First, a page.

- The Washington Times - Sunday, October 9, 2005

New Jersey weighs sale

of toll road to

fund repairs

New Jersey, the state with the most highways per square mile, is considering selling the granddaddy of them all: the 148-mile New Jersey Turnpike.

Acting Gov. Richard J. Codey last month ordered a study on how to replenish the cash-strapped Transportation Trust Fund, the state’s biggest source of highway construction and mass-transit financing. One option is selling the New Jersey Turnpike Authority, owner of the turnpike and Garden State Parkway.

Singers from Simon and Garfunkel to Bruce Springsteen have invoked both the pace and the grimy urban landscape of the turnpike in their lyrics. Mob boss Tony Soprano takes the turnpike past refineries, low-rise suburban sprawl and Exit 13A in the opening credits each week on “The Sopranos” cable-television show.

The turnpike runs from the Delaware Memorial Bridge to the George Washington Bridge in New York. When it opened in 1951, the roadway served 787,195 vehicles a year traveling 38 million miles. Fifty years later, it served 230 million vehicles traveling 5.7 billion miles.

It costs $6.45 to drive the entire turnpike today in a passenger car.

Sen. Jon Corzine, New Jersey Democrat and front-runner in the governor’s race that will be decided in November, has supported Mr. Codey’s decision to consider selling or leasing the toll roads instead of increasing a fuel tax with gasoline prices near record highs.

“People are looking seriously at selling the turnpike because gasoline prices are making a large gasoline tax increase politically more difficult,” said Damien Newton, New Jersey coordinator for the Tri-State Transportation Campaign, which advocates for regional transportation improvements.

Mr. Codey first proposed a toll road sale in January after reading that Chicago received $1.83 billion from investors who leased the right to run the city’s 7.8-mile Skyway Bridge for 99 years, members of his administration said.

New Jersey faced a $4 billion budget deficit at the time, and selling the roads would have raised cash to balance the budget. Lawmakers cut tax rebates instead. The state now must find at least $800 million in annual revenue by July 1 to pay for transportation projects.

A Spanish-Australian consortium called Cintra-Macquarie paid Chicago to lease the Skyway. The group will profit if the tolls collected exceed the amount spent to maintain the road.

The turnpike and 173-mile parkway produce $716 million in tolls each year, Merrill Lynch & Co. analyst Philip Villaluz said in a July report. Mr. Villaluz estimated the state might make $22.5 billion by selling the authority. The state Office of Legislative Services said the profit would be as little as $3.4 billion after the authority’s debt is paid.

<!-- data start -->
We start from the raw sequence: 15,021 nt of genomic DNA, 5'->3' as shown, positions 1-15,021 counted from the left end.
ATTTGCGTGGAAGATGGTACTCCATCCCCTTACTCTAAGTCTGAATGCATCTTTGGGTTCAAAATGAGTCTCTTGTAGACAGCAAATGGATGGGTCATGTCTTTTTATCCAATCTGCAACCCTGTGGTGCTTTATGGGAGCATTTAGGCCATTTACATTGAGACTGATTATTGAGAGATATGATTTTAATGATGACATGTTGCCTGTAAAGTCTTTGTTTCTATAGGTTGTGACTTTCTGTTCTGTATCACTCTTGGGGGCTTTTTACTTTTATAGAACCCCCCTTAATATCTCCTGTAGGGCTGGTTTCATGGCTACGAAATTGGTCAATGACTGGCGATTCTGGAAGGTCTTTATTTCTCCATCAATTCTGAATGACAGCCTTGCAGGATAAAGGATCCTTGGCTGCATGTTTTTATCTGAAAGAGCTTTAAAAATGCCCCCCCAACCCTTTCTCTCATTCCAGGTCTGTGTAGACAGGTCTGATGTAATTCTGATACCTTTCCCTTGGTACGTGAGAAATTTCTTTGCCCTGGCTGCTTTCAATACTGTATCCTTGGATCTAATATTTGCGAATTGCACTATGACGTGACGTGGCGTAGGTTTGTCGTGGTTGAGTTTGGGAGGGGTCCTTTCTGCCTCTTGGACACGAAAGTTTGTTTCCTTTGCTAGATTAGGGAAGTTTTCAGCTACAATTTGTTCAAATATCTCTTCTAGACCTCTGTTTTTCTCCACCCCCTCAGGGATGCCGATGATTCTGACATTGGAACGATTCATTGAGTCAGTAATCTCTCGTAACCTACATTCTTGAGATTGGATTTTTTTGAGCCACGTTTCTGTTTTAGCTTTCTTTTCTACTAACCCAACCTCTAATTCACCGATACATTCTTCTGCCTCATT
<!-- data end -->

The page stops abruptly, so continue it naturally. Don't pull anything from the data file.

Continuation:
Any proposals on how to raise money to replenish the trust fund likely will be made after the Nov. 8 election, said John Wisniewski, chairman of the Assembly Transportation Committee.

Mr. Corzine is running against Republican Douglas Forrester, and all 80 Assembly seats are up for election.

Mr. Corzine said the gasoline tax should be raised only as a last resort. He wants the state to consider selling or leasing land along highways and rail lines, or entire toll roads.

Mr. Forrester called the idea of selling the turnpike “crazy,” saying Democrats who control the Legislature would squander any profit from the sale. He said the state should dedicate more fuel taxes to the transportation trust and take revenue from other programs.

“Selling a capital asset like this before we put our house in order is a dumb thing to do,” Mr. Forrester said at a Sept. 26 press conference.

If New Jersey doesn’t replenish its transportation fund, the state will lose the ability to sell bonds backed by its revenue and federal aid that matches what the state spends, Mr. Wisniewski said. The trust, created in 1984, was intended to be a steady revenue source for highway and mass-transit projects. Two-thirds of the money comes from fuel taxes, and a third from sales taxes.

The fund’s debt has surged to more than $7 billion as the state borrowed to pay for capital projects and to plug budget deficits. By July 1, all of the revenue for the trust will have to be used for debt service.

Without new funding, the state won’t have money for new projects, said Thomas Dallessio, president of the Regional Plan Association, which monitors transportation policies in New York and New Jersey.

“We’re going to have a transportation meltdown on July 1 if no one acts,” Mr. Dallessio said.

New Jersey has the third-lowest gasoline tax in the nation, trailing only Wyoming and Alaska, according to the American Petroleum Institute. The last time New Jersey raised its gasoline tax was in 1988.

An increase would be difficult because New Jersey residents pay the highest property taxes and have one of the highest costs of living in the United States, said James Hughes, dean of Rutgers University’s School of Planning and Public Policy in New Brunswick.

New Jersey would need a 20-cent increase in its gas tax to finance its transportation needs, said Mr. Newton of the Tri-State Transportation Campaign.

“Obviously, that’s not going to happen,” Mr. Newton said.


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